It’s finally here. Mass customization, or the practice of offering consumers the ability to customize products to their liking before purchasing them, is poised to turn manufacturing on its head and revolutionize business. Hallelujah!
But haven’t we heard this before? Indeed, mass customization’s revolutionary impact was touted as the next big thing in 2000. And in 1993. And also in 1970. That’s right, as early as forty years ago, business thinkers were predicting the dawn of mass customization and extolling its paradigm-shifting impact on industry.
But according to a new report by Forrester, in 2011 we truly are on the verge of seeing mass customization arise and provide a viable alternative to the process of homogenized mass production that has been so prevalent since the days of Henry Ford. And we largely have the Web and related technologies to thank.
Previously, mass customization faced several obstacles to really becoming a viable option for businesses. Incomplete implementations, cost overruns and primitive digital interfaces all made it difficult for mass customization to work.
Lego is a great example of a traditional company that has made its own co-creation. Lego has the nerve to transform from a manufacturing company withnearly 1,000 product numbers, to a co-creationmodel with thousands of product numbers. Co-creation is now an essential part of the Legocompany. It makes use of a giant Legocommunity, more than 2.5 million members. With these members, they develop formal relationships. These are people who get their income from activities with Legobricks. For example a professional Lego artist who creates works of art commissioned.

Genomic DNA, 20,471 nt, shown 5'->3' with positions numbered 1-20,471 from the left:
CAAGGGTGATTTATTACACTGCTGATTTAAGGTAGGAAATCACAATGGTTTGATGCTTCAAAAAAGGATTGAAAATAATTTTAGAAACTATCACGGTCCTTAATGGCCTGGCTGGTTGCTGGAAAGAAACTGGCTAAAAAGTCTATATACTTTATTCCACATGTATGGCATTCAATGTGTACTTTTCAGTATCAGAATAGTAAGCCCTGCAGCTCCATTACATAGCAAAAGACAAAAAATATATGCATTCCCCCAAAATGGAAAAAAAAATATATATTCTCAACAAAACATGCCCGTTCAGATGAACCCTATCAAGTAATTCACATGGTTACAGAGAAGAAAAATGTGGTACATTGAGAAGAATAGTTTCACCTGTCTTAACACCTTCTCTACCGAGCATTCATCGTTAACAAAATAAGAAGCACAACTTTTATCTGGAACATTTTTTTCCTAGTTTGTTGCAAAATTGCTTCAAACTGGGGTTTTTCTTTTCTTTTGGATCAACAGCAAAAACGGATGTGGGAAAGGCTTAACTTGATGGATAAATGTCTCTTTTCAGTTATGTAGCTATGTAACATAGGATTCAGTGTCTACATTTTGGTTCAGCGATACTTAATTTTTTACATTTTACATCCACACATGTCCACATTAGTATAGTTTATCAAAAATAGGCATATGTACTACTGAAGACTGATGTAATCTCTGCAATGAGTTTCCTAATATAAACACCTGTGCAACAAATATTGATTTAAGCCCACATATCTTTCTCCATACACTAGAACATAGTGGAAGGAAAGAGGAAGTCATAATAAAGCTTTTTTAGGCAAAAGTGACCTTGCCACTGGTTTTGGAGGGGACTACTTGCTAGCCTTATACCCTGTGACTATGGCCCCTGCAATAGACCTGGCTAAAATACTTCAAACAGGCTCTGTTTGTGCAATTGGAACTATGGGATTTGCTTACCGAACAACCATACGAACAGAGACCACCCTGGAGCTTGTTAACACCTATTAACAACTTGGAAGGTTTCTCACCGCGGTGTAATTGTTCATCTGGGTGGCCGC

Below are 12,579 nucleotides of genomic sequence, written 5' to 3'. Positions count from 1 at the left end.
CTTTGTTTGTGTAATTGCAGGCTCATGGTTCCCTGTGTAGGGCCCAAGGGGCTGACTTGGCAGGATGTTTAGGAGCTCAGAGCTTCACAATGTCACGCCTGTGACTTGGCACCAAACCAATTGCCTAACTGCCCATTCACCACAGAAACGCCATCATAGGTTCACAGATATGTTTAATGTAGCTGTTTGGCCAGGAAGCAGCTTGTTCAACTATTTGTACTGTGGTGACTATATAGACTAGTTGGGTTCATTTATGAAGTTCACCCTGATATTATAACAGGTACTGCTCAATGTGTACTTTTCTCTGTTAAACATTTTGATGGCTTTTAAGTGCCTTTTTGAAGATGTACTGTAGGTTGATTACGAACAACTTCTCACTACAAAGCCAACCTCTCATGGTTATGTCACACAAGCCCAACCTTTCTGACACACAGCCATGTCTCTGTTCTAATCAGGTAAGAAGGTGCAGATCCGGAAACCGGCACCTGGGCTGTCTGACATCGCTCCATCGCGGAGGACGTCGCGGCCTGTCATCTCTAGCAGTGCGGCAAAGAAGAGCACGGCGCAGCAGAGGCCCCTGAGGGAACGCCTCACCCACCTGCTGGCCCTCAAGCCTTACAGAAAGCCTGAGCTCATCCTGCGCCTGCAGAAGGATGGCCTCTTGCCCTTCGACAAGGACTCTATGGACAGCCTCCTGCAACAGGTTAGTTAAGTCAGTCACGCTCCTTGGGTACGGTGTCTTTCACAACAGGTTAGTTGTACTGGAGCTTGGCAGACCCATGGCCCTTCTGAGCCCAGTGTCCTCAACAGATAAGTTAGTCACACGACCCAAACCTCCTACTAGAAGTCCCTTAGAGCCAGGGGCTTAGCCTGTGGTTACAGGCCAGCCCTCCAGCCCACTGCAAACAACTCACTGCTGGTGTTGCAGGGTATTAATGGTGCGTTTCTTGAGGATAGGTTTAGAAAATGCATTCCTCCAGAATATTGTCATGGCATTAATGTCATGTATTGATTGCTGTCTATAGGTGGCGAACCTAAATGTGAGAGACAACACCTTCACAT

Consumers can upload their own designs with the best Lego into production. The best ones receive 5% royalty on sales. Per week, more than 3,000 are designs uploaded. They are better every year. Thanks to the internet, adults can see that there are also other adults who love Lego. They used to think that they were the only ones and kept the secret. The participation of adults in this community is therefore exploded.
When I was searching on the internet for some nice ideas to post on our blog, I found a nice YouTube example of a book from author Steven Johnson. Steven Johnson is one of the most innovative thinkers. The book is called: “Where good ideas come from”. In the video Johnson explaines what the key factors to generate great ideas really are.
This is a website for Dutch amateur football team. Every club and even every team can register on this site. What are the benefits and fun you can have? It is a website where you can post the score of a match, who played, for what competition you played and who scored the goals. You can even add pictures, stories about a match and everybody can see this.
Some of my friends who I play with in a team do use this. When you ask them why they put time and effort into this, they say it is fun and you can follow your competitors in a funny way as well. And everybody likes it to know how many times they scored in their history.
Companies are apparantly also interested. You see some sponsors who support this site, and ofcourse give discounts to people who visit the site.
I just wanted to show you the strength of a community even though people are competitors of each other, but are willing to help and inform each other.
Recently I bumped onto a very interesting article relative to the mass customization, seen from the perspective of housing. More specifically Noguchi & Hernandes-Velasco (2005) referring to the housing needs in Mexico, they distinguish three categories of homebuilders in Mexico: production, semi-custom and custom homebuilders.
The production homebuilders are organized for high volume production and they produce the ready built homes. They provide a number of standard designs/models and the customers can compare the attributes of each model in order to choose. In this case the high volume work results in low price.
The semi-custom builders combine characteristics of ready built and custom built homes, working, as the previous, on predesigned plans. In this case there is the option based on the pre-existing model to extend it in order to cover the needs of the prospect buyer. But, due to this fact, the high volume work is lost, and as a result the price is higher.